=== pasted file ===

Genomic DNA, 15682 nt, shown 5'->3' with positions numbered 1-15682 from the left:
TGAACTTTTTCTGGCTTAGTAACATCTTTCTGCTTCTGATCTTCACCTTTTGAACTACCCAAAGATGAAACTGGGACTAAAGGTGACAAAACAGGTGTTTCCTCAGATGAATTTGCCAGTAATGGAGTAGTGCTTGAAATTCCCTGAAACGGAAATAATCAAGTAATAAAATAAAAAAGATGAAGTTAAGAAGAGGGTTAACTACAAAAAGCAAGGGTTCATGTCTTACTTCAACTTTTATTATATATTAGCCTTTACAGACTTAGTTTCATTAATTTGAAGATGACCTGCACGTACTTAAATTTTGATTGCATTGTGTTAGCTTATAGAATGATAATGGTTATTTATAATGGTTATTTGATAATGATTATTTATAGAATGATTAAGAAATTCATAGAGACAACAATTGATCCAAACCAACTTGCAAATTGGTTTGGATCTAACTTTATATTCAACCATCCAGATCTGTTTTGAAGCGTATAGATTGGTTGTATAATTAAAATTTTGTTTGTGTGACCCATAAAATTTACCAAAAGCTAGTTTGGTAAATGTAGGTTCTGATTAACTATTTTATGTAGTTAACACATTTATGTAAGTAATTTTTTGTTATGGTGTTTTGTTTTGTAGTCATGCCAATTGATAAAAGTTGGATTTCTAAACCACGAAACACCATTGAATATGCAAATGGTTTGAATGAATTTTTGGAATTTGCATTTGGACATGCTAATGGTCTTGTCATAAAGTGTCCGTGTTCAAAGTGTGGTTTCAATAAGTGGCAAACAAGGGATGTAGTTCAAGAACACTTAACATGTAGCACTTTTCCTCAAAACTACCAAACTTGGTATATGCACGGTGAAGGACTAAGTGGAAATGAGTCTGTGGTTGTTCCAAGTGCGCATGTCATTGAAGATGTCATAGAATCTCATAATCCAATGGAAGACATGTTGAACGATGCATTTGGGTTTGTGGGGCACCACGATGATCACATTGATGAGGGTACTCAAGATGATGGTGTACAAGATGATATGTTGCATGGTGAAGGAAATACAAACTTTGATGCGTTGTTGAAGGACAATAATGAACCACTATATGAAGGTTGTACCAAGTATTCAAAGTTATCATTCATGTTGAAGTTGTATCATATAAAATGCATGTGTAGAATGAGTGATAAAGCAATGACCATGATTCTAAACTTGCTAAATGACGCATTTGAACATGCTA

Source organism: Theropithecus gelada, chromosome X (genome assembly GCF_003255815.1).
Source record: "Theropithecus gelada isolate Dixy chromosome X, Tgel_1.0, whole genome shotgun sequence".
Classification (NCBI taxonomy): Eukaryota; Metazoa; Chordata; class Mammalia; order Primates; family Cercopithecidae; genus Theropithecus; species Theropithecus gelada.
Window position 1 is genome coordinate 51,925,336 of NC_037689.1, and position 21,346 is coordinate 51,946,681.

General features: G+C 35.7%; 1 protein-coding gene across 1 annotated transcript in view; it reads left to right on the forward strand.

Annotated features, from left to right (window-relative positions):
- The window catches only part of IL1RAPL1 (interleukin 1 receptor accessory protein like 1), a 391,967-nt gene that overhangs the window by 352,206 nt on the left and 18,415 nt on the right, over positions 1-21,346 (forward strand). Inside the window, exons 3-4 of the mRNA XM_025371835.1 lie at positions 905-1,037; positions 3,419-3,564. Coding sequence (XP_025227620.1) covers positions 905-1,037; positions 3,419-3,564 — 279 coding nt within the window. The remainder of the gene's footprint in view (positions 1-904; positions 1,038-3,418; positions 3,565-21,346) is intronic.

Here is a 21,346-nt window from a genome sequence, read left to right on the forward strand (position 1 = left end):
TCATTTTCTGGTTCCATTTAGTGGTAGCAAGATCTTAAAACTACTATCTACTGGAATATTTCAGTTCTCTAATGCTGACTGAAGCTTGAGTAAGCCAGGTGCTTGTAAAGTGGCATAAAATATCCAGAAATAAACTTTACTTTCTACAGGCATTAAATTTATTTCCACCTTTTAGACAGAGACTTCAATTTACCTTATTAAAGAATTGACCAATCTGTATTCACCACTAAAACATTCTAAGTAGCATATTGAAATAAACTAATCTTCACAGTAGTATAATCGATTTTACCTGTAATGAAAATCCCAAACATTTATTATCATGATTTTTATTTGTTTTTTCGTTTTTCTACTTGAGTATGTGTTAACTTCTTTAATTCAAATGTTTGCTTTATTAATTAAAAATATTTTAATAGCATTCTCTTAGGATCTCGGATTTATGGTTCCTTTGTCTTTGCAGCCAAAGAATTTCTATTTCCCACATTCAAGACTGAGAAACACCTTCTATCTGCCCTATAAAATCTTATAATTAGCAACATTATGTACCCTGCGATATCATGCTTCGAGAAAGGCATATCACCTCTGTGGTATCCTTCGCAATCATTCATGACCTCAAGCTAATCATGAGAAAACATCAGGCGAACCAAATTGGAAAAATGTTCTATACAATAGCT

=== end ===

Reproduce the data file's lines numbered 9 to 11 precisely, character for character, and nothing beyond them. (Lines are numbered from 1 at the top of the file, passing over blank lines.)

- The window catches only part of IL1RAPL1 (interleukin 1 receptor accessory protein like 1), a 391,967-nt gene that overhangs the window by 352,206 nt on the left and 18,415 nt on the right, over positions 1-21,346 (forward strand). Inside the window, exons 3-4 of the mRNA XM_025371835.1 lie at positions 905-1,037; positions 3,419-3,564. Coding sequence (XP_025227620.1) covers positions 905-1,037; positions 3,419-3,564 — 279 coding nt within the window. The remainder of the gene's footprint in view (positions 1-904; positions 1,038-3,418; positions 3,565-21,346) is intronic.

Here is a 21,346-nt window from a genome sequence, read left to right on the forward strand (position 1 = left end):
TCATTTTCTGGTTCCATTTAGTGGTAGCAAGATCTTAAAACTACTATCTACTGGAATATTTCAGTTCTCTAATGCTGACTGAAGCTTGAGTAAGCCAGGTGCTTGTAAAGTGGCATAAAATATCCAGAAATAAACTTTACTTTCTACAGGCATTAAATTTATTTCCACCTTTTAGACAGAGACTTCAATTTACCTTATTAAAGAATTGACCAATCTGTATTCACCACTAAAACATTCTAAGTAGCATATTGAAATAAACTAATCTTCACAGTAGTATAATCGATTTTACCTGTAATGAAAATCCCAAACATTTATTATCATGATTTTTATTTGTTTTTTCGTTTTTCTACTTGAGTATGTGTTAACTTCTTTAATTCAAATGTTTGCTTTATTAATTAAAAATATTTTAATAGCATTCTCTTAGGATCTCGGATTTATGGTTCCTTTGTCTTTGCAGCCAAAGAATTTCTATTTCCCACATTCAAGACTGAGAAACACCTTCTATCTGCCCTATAAAATCTTATAATTAGCAACATTATGTACCCTGCGATATCATGCTTCGAGAAAGGCATATCACCTCTGTGGTATCCTTCGCAATCATTCATGACCTCAAGCTAATCATGAGAAAACATCAGGCGAACCAAATTGGAAAAATGTTCTATACAATAGCT